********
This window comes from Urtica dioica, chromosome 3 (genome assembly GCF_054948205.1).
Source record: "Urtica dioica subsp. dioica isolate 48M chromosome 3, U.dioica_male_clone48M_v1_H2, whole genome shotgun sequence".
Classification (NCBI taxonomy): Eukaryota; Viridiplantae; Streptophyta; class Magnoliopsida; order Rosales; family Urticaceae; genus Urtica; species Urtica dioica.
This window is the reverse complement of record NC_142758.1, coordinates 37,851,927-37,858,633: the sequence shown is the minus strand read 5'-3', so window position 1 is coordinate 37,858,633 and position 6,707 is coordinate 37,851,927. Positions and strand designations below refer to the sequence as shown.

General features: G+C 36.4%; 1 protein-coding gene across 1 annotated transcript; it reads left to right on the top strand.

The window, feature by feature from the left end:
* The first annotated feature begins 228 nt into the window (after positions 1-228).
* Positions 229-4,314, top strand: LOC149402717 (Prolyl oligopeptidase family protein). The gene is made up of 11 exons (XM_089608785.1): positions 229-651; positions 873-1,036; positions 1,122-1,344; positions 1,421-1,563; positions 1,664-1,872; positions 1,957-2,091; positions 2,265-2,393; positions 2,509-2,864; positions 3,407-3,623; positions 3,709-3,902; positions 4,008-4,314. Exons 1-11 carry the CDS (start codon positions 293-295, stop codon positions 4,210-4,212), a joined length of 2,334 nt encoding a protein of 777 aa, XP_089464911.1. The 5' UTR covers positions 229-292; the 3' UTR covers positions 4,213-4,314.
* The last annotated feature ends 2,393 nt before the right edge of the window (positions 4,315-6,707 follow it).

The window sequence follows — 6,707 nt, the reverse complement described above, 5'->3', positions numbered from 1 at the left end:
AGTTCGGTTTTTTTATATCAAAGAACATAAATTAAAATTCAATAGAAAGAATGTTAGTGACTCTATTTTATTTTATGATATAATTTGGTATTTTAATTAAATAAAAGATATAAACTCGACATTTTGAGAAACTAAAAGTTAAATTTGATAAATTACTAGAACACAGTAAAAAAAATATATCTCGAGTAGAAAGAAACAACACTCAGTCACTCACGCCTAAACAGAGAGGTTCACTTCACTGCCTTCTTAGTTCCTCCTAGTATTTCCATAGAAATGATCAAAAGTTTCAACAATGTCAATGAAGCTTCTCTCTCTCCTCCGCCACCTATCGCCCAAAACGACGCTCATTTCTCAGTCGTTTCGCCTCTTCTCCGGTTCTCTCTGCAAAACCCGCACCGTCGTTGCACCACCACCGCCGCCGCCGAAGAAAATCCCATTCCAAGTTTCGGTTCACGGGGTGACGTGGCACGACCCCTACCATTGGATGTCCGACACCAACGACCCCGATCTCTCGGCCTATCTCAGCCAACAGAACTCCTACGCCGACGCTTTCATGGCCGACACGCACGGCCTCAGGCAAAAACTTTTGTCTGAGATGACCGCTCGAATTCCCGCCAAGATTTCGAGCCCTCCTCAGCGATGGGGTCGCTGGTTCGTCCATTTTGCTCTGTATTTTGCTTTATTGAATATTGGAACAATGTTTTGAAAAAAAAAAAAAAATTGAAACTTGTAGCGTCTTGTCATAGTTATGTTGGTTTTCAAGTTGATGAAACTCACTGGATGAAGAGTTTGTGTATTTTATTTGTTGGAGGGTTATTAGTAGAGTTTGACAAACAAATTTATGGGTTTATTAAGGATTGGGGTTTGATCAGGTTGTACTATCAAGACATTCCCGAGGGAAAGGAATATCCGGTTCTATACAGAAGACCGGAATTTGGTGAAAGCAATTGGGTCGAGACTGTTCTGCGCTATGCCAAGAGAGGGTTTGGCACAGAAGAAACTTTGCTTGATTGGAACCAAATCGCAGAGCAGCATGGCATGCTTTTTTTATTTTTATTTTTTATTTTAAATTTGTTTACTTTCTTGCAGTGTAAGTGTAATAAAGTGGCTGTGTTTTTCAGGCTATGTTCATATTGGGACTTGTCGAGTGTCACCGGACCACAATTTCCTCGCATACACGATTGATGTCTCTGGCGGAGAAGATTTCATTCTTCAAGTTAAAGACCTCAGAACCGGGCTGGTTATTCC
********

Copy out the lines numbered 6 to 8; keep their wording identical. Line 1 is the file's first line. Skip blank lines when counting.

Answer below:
The window, feature by feature from the left end:
* The first annotated feature begins 228 nt into the window (after positions 1-228).
* Positions 229-4,314, top strand: LOC149402717 (Prolyl oligopeptidase family protein). The gene is made up of 11 exons (XM_089608785.1): positions 229-651; positions 873-1,036; positions 1,122-1,344; positions 1,421-1,563; positions 1,664-1,872; positions 1,957-2,091; positions 2,265-2,393; positions 2,509-2,864; positions 3,407-3,623; positions 3,709-3,902; positions 4,008-4,314. Exons 1-11 carry the CDS (start codon positions 293-295, stop codon positions 4,210-4,212), a joined length of 2,334 nt encoding a protein of 777 aa, XP_089464911.1. The 5' UTR covers positions 229-292; the 3' UTR covers positions 4,213-4,314.